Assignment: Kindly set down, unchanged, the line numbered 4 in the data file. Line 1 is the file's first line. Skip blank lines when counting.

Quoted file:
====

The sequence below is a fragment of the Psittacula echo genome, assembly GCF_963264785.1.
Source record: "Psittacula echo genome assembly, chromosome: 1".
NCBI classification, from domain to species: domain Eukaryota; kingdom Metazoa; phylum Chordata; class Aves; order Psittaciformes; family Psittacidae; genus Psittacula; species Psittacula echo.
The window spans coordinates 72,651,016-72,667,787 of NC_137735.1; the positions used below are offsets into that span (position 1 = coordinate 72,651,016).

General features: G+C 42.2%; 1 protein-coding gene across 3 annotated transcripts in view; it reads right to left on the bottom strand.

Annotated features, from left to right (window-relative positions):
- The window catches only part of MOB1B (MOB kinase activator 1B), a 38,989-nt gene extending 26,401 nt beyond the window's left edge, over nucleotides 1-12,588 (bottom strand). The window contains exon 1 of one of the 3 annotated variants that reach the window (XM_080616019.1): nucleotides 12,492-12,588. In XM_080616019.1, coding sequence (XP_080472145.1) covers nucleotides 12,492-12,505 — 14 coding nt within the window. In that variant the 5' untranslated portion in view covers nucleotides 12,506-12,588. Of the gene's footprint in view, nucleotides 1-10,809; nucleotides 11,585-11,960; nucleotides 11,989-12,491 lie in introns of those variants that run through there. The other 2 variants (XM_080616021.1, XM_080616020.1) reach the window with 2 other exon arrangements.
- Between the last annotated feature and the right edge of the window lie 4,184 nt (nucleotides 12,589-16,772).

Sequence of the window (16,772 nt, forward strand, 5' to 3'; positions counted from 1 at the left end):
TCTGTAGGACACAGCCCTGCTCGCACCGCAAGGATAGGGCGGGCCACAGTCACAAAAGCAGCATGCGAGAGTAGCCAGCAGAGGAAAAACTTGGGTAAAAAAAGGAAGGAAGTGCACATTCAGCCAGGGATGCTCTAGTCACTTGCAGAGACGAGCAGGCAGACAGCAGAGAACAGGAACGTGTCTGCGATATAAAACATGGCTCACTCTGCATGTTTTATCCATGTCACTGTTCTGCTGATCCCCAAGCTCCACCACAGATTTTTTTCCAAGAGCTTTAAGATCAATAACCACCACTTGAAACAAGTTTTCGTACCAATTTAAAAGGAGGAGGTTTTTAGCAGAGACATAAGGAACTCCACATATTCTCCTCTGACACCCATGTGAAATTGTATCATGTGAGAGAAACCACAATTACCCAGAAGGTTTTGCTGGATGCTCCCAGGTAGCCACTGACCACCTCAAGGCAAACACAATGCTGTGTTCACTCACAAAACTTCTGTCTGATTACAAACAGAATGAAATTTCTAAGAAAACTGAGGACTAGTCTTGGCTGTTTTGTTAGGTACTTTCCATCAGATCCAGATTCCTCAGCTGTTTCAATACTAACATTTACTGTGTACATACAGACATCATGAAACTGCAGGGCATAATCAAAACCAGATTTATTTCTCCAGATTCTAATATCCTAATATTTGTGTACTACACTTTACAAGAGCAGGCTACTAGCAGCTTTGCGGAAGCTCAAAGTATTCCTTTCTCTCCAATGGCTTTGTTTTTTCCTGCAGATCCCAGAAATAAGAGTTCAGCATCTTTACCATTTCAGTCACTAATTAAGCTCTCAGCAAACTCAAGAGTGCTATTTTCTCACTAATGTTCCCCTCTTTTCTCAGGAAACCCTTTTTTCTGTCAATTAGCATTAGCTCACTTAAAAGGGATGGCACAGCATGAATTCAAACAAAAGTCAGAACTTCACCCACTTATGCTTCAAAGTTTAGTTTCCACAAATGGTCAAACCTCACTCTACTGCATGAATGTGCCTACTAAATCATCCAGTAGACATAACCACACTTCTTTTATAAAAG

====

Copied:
The window spans coordinates 72,651,016-72,667,787 of NC_137735.1; the positions used below are offsets into that span (position 1 = coordinate 72,651,016).